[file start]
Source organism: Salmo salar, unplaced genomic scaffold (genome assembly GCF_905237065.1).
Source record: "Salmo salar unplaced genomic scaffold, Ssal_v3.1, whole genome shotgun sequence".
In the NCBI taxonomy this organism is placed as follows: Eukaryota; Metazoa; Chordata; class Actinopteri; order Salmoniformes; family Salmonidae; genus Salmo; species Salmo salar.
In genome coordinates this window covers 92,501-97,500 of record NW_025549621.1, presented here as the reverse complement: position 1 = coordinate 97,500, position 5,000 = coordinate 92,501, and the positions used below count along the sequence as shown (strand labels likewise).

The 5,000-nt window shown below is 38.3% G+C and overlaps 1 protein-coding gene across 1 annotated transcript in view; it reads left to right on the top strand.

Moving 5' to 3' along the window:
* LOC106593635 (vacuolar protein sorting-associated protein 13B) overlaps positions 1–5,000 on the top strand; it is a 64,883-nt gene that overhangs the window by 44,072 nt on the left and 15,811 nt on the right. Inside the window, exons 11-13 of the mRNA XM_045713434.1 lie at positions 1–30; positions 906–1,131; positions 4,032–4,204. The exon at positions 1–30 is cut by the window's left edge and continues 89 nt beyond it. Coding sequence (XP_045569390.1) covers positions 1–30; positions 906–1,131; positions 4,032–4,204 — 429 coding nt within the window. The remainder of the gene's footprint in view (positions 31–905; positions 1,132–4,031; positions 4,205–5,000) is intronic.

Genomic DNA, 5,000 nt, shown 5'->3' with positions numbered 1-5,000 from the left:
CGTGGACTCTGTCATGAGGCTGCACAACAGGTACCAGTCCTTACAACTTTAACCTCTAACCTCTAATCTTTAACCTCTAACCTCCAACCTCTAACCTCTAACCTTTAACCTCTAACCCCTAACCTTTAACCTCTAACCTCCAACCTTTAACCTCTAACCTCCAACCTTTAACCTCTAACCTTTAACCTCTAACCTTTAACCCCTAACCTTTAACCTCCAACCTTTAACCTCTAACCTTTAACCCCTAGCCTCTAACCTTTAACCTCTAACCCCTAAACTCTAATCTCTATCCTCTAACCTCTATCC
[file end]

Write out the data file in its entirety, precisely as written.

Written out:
Source organism: Salmo salar, unplaced genomic scaffold (genome assembly GCF_905237065.1).
Source record: "Salmo salar unplaced genomic scaffold, Ssal_v3.1, whole genome shotgun sequence".
In the NCBI taxonomy this organism is placed as follows: Eukaryota; Metazoa; Chordata; class Actinopteri; order Salmoniformes; family Salmonidae; genus Salmo; species Salmo salar.
In genome coordinates this window covers 92,501-97,500 of record NW_025549621.1, presented here as the reverse complement: position 1 = coordinate 97,500, position 5,000 = coordinate 92,501, and the positions used below count along the sequence as shown (strand labels likewise).

The 5,000-nt window shown below is 38.3% G+C and overlaps 1 protein-coding gene across 1 annotated transcript in view; it reads left to right on the top strand.

Moving 5' to 3' along the window:
* LOC106593635 (vacuolar protein sorting-associated protein 13B) overlaps positions 1–5,000 on the top strand; it is a 64,883-nt gene that overhangs the window by 44,072 nt on the left and 15,811 nt on the right. Inside the window, exons 11-13 of the mRNA XM_045713434.1 lie at positions 1–30; positions 906–1,131; positions 4,032–4,204. The exon at positions 1–30 is cut by the window's left edge and continues 89 nt beyond it. Coding sequence (XP_045569390.1) covers positions 1–30; positions 906–1,131; positions 4,032–4,204 — 429 coding nt within the window. The remainder of the gene's footprint in view (positions 31–905; positions 1,132–4,031; positions 4,205–5,000) is intronic.

Genomic DNA, 5,000 nt, shown 5'->3' with positions numbered 1-5,000 from the left:
CGTGGACTCTGTCATGAGGCTGCACAACAGGTACCAGTCCTTACAACTTTAACCTCTAACCTCTAATCTTTAACCTCTAACCTCCAACCTCTAACCTCTAACCTTTAACCTCTAACCCCTAACCTTTAACCTCTAACCTCCAACCTTTAACCTCTAACCTCCAACCTTTAACCTCTAACCTTTAACCTCTAACCTTTAACCCCTAACCTTTAACCTCCAACCTTTAACCTCTAACCTTTAACCCCTAGCCTCTAACCTTTAACCTCTAACCCCTAAACTCTAATCTCTATCCTCTAACCTCTATCC